Code of Practice on Dismissal and Re-Engagement Debate

Full Debate: Read Full Debate
Department: Department for Business and Trade
Moved by
Lord Woodley Portrait Lord Woodley
- View Speech - Hansard - -

At end to insert “but this House regrets that the draft Code contains no effective measures to restrain unjustified use of fire and rehire; and fails to include any measures (1) contained in the Employment and Trade Union Rights (Dismissal and Re-engagement) Bill [HL], or (2) recommended by the International Labour Organization Committee on Freedom of Association’s Definitive Report 404 published in October 2023 on the matter of dismissals of 786 staff by P&O Ferries Limited”.

Lord Woodley Portrait Lord Woodley (Lab)
- Hansard - -

My Lords, I do not intend to repeat the arguments made earlier this month at the Second Reading of my Private Member’s Bill. However, I must again put on record my sincere belief that, irrespective of the comments the Minister has just made, the Government’s proposed code of practice is utterly toothless. It will do nothing to end the fire and rehire abuses taking place in this country.

Quite simply, I regret that the code does not impose any new legal duties on exploitative employers. I regret that it does not ensure that fire and rehire is used only as a last resort to prevent a business going bust—that is not the case out there in the field. I also regret that it does not make it any easier for workers or their unions to seek justice at an employment tribunal. My Bill would do all this.

The code imposes a paltry 25% uplift in any compensation which abused workers can claim, and that is only if they can win an unfair dismissal claim. That was hard to do at the best of times, even before the increase in fees.

It is clear that this code of practice is a fig leaf to cover the Government’s inaction and lack of any real desire to address the shameful practice of fire and rehire. It simply is not good enough. The working people of our country deserve much better.

I thank the noble Lord, Lord Johnson, for being kind enough to write to me following our Second Reading debate. If I may, I will address some of the points he made in his letter to me.

As the Minister correctly pointed out, my Bill provides that, when an employee has been dismissed because they have refused to agree to a variation in contractual terms, the employer would not be able to rely on some other substantial reason as the reason for dismissal. Some other substantial reason, or SOSR as it is known by employment rights experts, is the gaping loophole I referred to at Second Reading, which allows bad bosses to ride roughshod over workers’ rights. Closing this loophole is a key purpose of my Bill, but I do not agree with the Minister in his logic when he writes:

“Almost all the cases of dismissal and re-engagement rely on this ground”—

that is, SOSR—

“as a potentially fair reason, therefore this would in effect ban the use of dismissal and re-engagement”.

If it is true that almost all fire and rehire cases rely on SOSR to avoid the judgment of unfair dismissal, this is proof that employment rights have been badly abused in the way that I and other noble Lords have long since warned against.

--- Later in debate ---
Lord Offord of Garvel Portrait Lord Offord of Garvel (Con)
- Hansard - - - Excerpts

As the noble Lord knows, one can read Hansard as well as one can, but not being in the Chamber to hear his eloquent argument of the case makes me slightly deficient in this response. I am disappointed that my noble friend was unable to write more comprehensively on the matter. Perhaps I can follow up with a second letter in that regard.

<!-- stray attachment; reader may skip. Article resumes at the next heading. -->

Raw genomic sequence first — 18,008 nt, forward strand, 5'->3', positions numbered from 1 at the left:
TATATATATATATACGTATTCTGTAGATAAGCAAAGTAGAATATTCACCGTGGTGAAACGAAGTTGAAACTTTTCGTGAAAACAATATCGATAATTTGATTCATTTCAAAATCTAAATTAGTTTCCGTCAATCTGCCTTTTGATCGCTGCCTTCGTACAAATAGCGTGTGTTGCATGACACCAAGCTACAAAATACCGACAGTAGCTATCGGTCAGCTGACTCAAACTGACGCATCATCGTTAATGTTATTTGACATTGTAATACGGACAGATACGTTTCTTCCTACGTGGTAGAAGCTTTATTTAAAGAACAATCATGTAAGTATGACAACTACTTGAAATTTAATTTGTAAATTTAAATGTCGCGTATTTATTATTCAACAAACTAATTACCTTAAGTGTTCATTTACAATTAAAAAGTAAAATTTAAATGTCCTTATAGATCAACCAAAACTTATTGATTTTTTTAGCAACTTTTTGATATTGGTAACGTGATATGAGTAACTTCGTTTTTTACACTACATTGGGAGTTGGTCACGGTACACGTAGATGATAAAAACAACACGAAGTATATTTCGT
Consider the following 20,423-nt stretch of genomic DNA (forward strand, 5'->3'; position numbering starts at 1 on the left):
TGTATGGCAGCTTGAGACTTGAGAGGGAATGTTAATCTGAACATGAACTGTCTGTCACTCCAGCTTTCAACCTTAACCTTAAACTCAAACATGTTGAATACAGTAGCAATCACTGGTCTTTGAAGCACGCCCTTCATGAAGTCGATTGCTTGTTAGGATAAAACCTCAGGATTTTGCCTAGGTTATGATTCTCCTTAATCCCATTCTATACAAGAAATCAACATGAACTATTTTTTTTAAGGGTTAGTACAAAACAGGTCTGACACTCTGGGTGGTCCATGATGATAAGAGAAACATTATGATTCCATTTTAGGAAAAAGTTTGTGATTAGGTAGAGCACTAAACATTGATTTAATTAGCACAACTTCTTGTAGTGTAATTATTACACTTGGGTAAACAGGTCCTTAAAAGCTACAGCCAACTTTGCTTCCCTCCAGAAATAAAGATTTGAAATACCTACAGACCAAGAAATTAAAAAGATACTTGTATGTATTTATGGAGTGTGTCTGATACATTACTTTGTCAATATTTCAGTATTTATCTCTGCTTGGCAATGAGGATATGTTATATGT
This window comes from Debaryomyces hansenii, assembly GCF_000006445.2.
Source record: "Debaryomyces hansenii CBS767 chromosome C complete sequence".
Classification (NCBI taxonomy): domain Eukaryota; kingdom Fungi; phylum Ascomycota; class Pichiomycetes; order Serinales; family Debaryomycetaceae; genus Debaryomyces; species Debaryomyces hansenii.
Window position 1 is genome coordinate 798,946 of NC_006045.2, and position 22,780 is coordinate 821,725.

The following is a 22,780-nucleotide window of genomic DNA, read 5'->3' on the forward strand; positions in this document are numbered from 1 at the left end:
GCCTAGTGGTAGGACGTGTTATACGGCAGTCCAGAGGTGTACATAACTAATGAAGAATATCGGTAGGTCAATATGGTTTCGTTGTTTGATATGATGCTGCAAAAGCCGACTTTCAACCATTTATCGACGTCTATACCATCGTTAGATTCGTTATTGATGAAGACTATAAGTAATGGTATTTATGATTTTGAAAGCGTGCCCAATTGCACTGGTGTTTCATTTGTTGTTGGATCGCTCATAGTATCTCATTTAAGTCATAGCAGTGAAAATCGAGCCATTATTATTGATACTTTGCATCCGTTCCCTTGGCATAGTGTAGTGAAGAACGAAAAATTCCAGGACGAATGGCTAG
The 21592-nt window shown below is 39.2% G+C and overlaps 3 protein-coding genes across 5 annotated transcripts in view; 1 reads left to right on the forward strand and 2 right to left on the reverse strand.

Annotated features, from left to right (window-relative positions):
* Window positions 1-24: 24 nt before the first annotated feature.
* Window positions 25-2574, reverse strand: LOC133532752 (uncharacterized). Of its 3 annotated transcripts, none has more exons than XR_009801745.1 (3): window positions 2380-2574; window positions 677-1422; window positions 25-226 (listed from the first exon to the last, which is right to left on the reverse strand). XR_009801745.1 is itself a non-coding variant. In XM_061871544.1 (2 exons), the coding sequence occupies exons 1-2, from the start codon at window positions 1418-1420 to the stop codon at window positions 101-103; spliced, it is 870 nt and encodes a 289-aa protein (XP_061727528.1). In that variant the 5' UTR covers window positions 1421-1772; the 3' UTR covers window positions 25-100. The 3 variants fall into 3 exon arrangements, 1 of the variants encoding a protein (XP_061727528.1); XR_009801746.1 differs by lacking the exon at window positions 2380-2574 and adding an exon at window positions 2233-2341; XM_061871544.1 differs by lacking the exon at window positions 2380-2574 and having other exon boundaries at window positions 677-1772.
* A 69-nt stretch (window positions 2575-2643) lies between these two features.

Lord Woodley Portrait Lord Woodley (Lab)
- View Speech - Hansard - -

My Lords, this has been a lively, interesting and, indeed, productive debate. I just want to say one thing to the Minister. In a previous life, I was the leader of Britain’s largest trade union, and I spent more time fighting for companies and for company survivals, and indeed to make sure that they had the right investment to protect jobs and increase jobs in our country, than I ever did fighting against them. That is why I take a little offence that the Minister suggested that my amendment indicates that fire and rehire is banned in all cases. That is the worst case of selective deafness that I have heard from two Ministers, to be quite honest. I point out to the Minister that it does not say that. It makes it absolutely clear that if we are in a situation where the very foundation of the company depends on these actions being taken, not only should they be carried out but we would support that.

However, with regard to where we are, I do not see anything reasonable in the code of conduct, as indeed we have all said here. The Minister also mentioned that—ironically—a TUC investigation into these things found that only 3% of employers were using fire and rehire as a tactic. I said this in the previous debate: 3% across all employers in this country means 38,800 employers. This is not chicken feed; it is big business. It is a pandemic that is right across our country and it will only get worse if we do not legislate to stop it. Again, it has been very interesting that, not only during my previous debate but today on this amendment, not a single speaker has spoken in favour of the code of conduct, never mind anything else, and that includes on the Tory side of this House.

I therefore regret that the Minister’s response is not really doing anything to remove those concerns that we have all registered here about this code of practice. It is toothless, and it does not give the protection and decent compensation that workers who are being exploited deserve. However, as I am sure your Lordships now realise, I do not intend to divide the House on this matter, so I beg leave to withdraw.

Amendment to the Motion withdrawn.